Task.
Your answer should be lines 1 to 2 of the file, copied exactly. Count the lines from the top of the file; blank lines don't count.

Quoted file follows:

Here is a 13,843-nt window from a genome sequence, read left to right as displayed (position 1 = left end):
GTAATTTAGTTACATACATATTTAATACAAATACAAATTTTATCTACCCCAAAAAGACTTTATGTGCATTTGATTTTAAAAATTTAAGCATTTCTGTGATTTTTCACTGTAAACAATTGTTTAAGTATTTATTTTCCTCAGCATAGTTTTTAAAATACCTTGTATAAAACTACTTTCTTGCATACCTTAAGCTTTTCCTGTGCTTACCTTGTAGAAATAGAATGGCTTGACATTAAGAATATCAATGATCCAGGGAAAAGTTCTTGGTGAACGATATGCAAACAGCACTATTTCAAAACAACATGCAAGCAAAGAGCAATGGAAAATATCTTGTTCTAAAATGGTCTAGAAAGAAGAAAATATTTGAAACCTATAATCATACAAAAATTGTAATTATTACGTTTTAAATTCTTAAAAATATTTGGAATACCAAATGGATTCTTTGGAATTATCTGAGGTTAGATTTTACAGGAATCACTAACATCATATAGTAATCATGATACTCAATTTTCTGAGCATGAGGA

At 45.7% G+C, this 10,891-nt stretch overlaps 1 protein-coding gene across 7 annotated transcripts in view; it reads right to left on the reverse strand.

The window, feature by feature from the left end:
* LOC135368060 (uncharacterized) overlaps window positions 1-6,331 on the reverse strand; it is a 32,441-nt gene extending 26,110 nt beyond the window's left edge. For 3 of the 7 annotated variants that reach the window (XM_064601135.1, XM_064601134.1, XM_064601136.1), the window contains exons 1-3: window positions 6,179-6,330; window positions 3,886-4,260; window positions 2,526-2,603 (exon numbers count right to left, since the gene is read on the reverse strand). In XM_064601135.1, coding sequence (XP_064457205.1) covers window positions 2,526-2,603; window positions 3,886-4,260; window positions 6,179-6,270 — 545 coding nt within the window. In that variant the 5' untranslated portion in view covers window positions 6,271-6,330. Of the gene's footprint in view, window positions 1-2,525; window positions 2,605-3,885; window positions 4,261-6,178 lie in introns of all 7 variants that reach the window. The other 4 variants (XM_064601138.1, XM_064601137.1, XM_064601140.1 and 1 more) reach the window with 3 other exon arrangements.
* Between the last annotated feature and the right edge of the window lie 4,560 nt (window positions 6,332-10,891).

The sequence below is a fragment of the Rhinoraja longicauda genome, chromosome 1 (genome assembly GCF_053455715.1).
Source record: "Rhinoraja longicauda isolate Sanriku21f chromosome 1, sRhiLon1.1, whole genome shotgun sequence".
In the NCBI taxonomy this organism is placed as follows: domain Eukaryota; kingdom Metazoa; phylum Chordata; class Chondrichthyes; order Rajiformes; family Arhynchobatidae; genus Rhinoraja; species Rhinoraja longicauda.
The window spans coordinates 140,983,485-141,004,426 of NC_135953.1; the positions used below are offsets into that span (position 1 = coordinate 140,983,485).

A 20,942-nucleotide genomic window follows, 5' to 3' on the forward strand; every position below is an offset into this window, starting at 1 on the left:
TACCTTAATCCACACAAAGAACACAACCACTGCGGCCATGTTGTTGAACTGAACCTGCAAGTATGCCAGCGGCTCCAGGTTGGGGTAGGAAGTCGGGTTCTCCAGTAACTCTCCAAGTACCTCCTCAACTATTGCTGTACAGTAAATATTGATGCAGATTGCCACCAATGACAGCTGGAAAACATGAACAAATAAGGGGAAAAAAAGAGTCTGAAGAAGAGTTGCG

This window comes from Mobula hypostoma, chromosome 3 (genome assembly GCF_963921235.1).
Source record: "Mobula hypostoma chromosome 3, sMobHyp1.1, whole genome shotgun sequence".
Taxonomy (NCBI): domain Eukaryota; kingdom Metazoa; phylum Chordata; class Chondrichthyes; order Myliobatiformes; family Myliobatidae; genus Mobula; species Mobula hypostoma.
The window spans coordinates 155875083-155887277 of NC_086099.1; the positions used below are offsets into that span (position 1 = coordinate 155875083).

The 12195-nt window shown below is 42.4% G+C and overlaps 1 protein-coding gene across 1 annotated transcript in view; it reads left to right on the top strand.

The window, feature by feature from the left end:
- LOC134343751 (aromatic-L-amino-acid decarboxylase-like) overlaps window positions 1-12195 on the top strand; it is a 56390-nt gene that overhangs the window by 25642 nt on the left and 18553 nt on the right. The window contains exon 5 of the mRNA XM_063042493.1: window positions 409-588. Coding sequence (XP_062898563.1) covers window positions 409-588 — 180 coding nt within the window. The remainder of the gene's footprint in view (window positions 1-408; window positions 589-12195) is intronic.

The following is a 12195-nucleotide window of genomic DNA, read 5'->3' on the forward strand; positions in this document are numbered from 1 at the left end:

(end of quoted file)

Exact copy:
Here is a 13,843-nt window from a genome sequence, read left to right as displayed (position 1 = left end):
GTAATTTAGTTACATACATATTTAATACAAATACAAATTTTATCTACCCCAAAAAGACTTTATGTGCATTTGATTTTAAAAATTTAAGCATTTCTGTGATTTTTCACTGTAAACAATTGTTTAAGTATTTATTTTCCTCAGCATAGTTTTTAAAATACCTTGTATAAAACTACTTTCTTGCATACCTTAAGCTTTTCCTGTGCTTACCTTGTAGAAATAGAATGGCTTGACATTAAGAATATCAATGATCCAGGGAAAAGTTCTTGGTGAACGATATGCAAACAGCACTATTTCAAAACAACATGCAAGCAAAGAGCAATGGAAAATATCTTGTTCTAAAATGGTCTAGAAAGAAGAAAATATTTGAAACCTATAATCATACAAAAATTGTAATTATTACGTTTTAAATTCTTAAAAATATTTGGAATACCAAATGGATTCTTTGGAATTATCTGAGGTTAGATTTTACAGGAATCACTAACATCATATAGTAATCATGATACTCAATTTTCTGAGCATGAGGA